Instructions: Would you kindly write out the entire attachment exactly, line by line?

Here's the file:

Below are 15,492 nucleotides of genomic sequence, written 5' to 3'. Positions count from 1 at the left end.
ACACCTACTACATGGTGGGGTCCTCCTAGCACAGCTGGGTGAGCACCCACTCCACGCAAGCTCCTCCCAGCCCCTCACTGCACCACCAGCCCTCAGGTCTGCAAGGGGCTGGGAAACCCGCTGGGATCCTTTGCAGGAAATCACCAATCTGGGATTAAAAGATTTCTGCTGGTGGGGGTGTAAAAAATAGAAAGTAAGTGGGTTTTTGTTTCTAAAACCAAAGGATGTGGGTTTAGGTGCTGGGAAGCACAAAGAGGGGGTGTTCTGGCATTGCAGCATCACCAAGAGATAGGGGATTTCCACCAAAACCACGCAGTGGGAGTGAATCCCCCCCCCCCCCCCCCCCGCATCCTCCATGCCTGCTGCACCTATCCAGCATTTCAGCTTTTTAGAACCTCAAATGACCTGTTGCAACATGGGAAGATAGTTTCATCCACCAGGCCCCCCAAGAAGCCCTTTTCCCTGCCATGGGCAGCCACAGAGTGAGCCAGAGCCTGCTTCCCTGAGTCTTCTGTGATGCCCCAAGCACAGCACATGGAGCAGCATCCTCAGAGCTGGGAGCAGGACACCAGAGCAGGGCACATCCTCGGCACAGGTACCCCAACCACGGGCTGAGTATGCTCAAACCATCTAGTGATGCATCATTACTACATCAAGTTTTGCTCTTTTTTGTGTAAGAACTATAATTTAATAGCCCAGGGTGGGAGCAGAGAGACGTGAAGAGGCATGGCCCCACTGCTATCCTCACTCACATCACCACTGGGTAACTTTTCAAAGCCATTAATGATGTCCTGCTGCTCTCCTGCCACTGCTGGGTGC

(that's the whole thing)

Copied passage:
Below are 15,492 nucleotides of genomic sequence, written 5' to 3'. Positions count from 1 at the left end.
ACACCTACTACATGGTGGGGTCCTCCTAGCACAGCTGGGTGAGCACCCACTCCACGCAAGCTCCTCCCAGCCCCTCACTGCACCACCAGCCCTCAGGTCTGCAAGGGGCTGGGAAACCCGCTGGGATCCTTTGCAGGAAATCACCAATCTGGGATTAAAAGATTTCTGCTGGTGGGGGTGTAAAAAATAGAAAGTAAGTGGGTTTTTGTTTCTAAAACCAAAGGATGTGGGTTTAGGTGCTGGGAAGCACAAAGAGGGGGTGTTCTGGCATTGCAGCATCACCAAGAGATAGGGGATTTCCACCAAAACCACGCAGTGGGAGTGAATCCCCCCCCCCCCCCCCCCCGCATCCTCCATGCCTGCTGCACCTATCCAGCATTTCAGCTTTTTAGAACCTCAAATGACCTGTTGCAACATGGGAAGATAGTTTCATCCACCAGGCCCCCCAAGAAGCCCTTTTCCCTGCCATGGGCAGCCACAGAGTGAGCCAGAGCCTGCTTCCCTGAGTCTTCTGTGATGCCCCAAGCACAGCACATGGAGCAGCATCCTCAGAGCTGGGAGCAGGACACCAGAGCAGGGCACATCCTCGGCACAGGTACCCCAACCACGGGCTGAGTATGCTCAAACCATCTAGTGATGCATCATTACTACATCAAGTTTTGCTCTTTTTTGTGTAAGAACTATAATTTAATAGCCCAGGGTGGGAGCAGAGAGACGTGAAGAGGCATGGCCCCACTGCTATCCTCACTCACATCACCACTGGGTAACTTTTCAAAGCCATTAATGATGTCCTGCTGCTCTCCTGCCACTGCTGGGTGC